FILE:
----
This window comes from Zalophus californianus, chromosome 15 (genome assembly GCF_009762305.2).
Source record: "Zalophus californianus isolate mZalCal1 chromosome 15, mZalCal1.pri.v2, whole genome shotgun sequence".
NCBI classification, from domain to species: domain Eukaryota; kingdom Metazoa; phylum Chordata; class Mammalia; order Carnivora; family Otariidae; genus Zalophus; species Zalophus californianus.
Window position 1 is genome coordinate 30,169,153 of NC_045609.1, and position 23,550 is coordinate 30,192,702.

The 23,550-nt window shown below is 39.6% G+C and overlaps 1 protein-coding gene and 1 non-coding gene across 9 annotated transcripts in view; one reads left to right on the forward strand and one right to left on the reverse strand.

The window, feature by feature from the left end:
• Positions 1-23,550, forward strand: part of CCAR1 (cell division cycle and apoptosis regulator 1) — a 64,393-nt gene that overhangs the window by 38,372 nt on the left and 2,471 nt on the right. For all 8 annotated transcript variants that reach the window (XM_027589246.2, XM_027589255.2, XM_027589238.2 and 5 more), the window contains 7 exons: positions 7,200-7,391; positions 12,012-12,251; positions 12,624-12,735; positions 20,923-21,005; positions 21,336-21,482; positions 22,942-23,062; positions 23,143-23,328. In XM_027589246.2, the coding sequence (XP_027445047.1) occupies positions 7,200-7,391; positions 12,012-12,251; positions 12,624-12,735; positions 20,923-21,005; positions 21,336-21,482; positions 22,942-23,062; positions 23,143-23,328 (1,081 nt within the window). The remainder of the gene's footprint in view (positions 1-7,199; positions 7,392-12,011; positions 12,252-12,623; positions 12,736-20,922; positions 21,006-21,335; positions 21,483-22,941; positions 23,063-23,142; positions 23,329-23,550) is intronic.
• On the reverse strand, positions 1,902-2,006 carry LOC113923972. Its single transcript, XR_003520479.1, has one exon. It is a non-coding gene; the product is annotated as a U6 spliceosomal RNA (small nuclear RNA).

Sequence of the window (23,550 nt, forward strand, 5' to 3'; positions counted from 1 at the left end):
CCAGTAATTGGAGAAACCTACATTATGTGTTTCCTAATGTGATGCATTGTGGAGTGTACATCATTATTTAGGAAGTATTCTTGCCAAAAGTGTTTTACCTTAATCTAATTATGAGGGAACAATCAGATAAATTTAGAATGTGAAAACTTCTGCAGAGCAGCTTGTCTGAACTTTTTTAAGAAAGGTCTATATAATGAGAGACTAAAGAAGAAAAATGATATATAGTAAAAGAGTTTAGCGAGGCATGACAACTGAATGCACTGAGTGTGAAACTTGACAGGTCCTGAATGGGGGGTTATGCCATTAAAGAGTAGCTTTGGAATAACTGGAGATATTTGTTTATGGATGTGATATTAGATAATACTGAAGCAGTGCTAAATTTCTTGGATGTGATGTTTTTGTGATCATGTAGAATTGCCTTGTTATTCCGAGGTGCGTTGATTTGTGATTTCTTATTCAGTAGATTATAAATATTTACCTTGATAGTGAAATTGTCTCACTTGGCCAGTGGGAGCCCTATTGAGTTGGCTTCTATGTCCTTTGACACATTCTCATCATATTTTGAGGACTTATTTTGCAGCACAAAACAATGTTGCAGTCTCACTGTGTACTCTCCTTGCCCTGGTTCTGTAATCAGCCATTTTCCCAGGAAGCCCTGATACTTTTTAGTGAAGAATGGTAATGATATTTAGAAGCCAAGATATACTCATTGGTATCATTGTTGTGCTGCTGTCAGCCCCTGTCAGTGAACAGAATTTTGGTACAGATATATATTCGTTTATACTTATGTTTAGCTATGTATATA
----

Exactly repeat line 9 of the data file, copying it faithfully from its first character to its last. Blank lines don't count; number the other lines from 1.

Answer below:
Sequence of the window (23,550 nt, forward strand, 5' to 3'; positions counted from 1 at the left end):